Not all captions are created equal. It depends on a type of aural information – whether it is a live event or a video recording or a podcast or an aural announcement. Different types of captioning access follow different sets of quality guidelines and produced by different types of captioners.
In this article we will talk a little bit about the difference between two commonly used types of captioning access – real-time (live) captions and post-production (offline) captions. Real-time captions are meant to be used for events, webinars, news broadcasts. Post-production captions are meant for movies, videos, and post-production media in general.
The following are some basic examples of the differences between live captions and post production captions.
Real-time (live) captions
Good quality live captions are expected to have a minimum of 98% accuracy. If you see some mistakes here and there it’s expected. Live captions can be delayed for a few seconds and usually scroll up. When live captions pop up with random chunking and delays, they are harder to read than if they scroll up.
Below is an animated gif showing what live captions look like.
The text scrolls up in two lines and says: “>> Narrator: There are to – – two beautiful birds singing on a tree. One is [indiscernible], another is robin. Their voices are so beautiful. You can hear”
Post-production (offline) captions
Good quality post-production captions, on the other hand, are expected to have 100% accuracy rate and cannot have errors. They need to be synchronized with speech and cannot be delayed. They are popped up and need to be chunked properly in one or two short lines with logical grammatical breaks.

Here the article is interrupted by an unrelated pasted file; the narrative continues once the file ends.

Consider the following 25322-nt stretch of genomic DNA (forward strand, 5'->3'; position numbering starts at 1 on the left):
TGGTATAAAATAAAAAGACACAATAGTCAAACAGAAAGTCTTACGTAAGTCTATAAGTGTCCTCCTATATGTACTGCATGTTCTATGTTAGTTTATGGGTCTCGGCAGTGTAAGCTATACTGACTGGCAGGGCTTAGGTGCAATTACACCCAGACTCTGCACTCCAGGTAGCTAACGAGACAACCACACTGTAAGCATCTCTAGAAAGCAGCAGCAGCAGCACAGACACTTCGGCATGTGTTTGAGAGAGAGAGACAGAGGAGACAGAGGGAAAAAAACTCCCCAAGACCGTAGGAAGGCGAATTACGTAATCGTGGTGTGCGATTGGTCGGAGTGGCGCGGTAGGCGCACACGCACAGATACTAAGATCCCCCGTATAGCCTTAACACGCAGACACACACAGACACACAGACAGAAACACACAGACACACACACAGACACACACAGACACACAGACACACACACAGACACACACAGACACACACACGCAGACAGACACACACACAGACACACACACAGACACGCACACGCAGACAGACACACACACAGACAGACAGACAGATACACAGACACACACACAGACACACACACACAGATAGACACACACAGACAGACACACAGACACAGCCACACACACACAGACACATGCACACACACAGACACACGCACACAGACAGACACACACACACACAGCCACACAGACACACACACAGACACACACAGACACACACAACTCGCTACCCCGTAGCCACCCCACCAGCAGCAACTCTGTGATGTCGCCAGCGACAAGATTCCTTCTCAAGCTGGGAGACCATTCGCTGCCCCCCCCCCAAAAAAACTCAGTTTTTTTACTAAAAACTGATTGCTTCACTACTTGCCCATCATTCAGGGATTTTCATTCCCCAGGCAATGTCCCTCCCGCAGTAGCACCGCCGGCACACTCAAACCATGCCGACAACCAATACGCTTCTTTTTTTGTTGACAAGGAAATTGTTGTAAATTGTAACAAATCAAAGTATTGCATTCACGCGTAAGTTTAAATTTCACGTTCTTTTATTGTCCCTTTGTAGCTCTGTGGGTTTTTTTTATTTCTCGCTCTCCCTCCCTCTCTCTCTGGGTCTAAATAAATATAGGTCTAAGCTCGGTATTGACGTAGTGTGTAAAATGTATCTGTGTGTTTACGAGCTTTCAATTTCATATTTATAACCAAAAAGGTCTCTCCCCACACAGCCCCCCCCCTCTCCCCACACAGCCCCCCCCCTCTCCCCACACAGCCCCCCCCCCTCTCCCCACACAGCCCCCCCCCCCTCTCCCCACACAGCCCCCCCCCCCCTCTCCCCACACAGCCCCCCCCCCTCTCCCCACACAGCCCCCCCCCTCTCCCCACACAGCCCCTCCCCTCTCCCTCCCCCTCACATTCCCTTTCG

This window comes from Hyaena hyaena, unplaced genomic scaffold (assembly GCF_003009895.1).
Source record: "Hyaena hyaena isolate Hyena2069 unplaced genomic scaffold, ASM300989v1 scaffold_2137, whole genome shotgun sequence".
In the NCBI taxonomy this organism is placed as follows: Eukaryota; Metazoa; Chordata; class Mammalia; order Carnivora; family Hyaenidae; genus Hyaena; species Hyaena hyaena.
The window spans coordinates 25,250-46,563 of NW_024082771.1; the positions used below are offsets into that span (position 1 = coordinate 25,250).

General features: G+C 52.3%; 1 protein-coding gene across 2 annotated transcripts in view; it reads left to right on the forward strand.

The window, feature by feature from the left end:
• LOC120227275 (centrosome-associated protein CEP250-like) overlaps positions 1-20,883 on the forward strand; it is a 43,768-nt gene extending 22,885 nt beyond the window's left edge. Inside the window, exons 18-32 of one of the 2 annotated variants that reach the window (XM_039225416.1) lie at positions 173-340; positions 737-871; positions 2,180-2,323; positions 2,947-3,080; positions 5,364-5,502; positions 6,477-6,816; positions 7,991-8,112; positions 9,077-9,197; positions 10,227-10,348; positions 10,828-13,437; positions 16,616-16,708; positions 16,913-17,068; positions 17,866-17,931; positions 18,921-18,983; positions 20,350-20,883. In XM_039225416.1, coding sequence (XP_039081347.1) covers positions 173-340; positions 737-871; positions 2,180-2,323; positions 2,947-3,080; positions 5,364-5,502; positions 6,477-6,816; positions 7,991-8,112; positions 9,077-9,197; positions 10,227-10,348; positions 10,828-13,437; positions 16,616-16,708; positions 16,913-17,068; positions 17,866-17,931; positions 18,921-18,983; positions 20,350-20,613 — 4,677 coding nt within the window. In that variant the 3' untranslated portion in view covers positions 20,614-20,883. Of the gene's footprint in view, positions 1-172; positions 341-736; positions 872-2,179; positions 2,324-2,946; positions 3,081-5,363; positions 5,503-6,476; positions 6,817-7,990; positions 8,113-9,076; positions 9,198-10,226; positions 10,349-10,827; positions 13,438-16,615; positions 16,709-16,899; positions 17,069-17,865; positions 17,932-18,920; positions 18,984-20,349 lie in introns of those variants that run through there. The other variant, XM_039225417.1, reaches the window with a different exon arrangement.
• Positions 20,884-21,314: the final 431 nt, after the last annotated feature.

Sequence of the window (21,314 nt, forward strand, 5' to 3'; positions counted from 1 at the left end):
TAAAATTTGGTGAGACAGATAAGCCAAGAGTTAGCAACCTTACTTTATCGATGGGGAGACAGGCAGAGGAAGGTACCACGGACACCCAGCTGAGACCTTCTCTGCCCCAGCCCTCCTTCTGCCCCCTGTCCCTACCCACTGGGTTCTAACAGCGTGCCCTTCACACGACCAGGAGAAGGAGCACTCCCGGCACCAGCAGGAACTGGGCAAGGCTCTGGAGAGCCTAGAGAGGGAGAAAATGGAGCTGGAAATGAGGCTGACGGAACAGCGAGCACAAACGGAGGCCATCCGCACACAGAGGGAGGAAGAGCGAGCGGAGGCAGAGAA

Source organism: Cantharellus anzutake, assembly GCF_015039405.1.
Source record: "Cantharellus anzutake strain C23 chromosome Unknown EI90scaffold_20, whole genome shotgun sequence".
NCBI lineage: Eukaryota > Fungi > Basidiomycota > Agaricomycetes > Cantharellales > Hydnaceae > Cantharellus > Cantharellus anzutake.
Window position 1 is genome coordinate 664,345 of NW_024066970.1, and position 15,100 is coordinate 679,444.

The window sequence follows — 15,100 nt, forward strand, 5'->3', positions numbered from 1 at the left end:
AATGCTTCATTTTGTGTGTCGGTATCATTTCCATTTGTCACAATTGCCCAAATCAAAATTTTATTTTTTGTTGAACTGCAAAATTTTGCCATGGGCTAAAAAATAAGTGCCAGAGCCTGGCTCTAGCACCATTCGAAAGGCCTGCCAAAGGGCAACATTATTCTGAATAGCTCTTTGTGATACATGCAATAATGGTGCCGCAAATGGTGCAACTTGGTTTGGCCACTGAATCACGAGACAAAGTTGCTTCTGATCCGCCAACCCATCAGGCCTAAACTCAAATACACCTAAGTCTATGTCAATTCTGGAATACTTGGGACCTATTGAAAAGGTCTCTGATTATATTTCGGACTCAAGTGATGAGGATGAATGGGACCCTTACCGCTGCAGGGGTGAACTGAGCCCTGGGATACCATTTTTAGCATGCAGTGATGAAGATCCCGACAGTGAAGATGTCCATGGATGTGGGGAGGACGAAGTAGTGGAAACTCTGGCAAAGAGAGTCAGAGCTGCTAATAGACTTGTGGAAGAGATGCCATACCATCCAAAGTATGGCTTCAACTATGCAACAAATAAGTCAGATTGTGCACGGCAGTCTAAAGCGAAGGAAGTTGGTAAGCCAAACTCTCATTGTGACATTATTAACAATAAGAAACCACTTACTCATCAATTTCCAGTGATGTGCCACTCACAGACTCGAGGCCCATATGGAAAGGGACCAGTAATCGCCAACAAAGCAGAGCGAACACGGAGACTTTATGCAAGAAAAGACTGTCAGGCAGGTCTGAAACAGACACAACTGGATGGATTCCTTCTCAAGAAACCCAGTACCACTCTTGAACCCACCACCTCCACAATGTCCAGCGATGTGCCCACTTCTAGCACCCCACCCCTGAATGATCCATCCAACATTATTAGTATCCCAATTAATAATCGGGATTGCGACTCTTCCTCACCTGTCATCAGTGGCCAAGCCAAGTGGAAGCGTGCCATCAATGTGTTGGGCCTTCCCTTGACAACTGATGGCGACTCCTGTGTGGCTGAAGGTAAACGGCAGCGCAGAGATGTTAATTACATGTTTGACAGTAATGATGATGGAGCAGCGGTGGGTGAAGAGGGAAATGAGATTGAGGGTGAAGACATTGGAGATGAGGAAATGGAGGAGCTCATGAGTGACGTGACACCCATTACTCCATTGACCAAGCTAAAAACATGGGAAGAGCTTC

Below is an animated gif showing what offline captions look like.
The text is chunked into 1-2 lines with logical grammatical breaks and says: “Narrator: There are two beautiful birds singing on a tree. One is keel, another is robin. Their voices are so beautiful.”
If you compare both examples, you may notice that the double chevrons are included in real time captions, but not in post-production captions. You also notice some errors in live captions while there are none in offline captions.
That’s one of the basic reasons why real-time captions are okay for live events, but cannot be used for video recordings and post-production media in general.
You can do captions and transcripts yourself for your personal videos and podcasts, but for formal media and events, it’s best to hire a specialist to make captions and transcripts look more professional and easy to read.
Want to learn in detail about quality captioning best practices? Check out our services and contact us. We have an experienced accessibility consultant and a long time captioning user who is deaf and can help you with optimal captioning access for your media and events.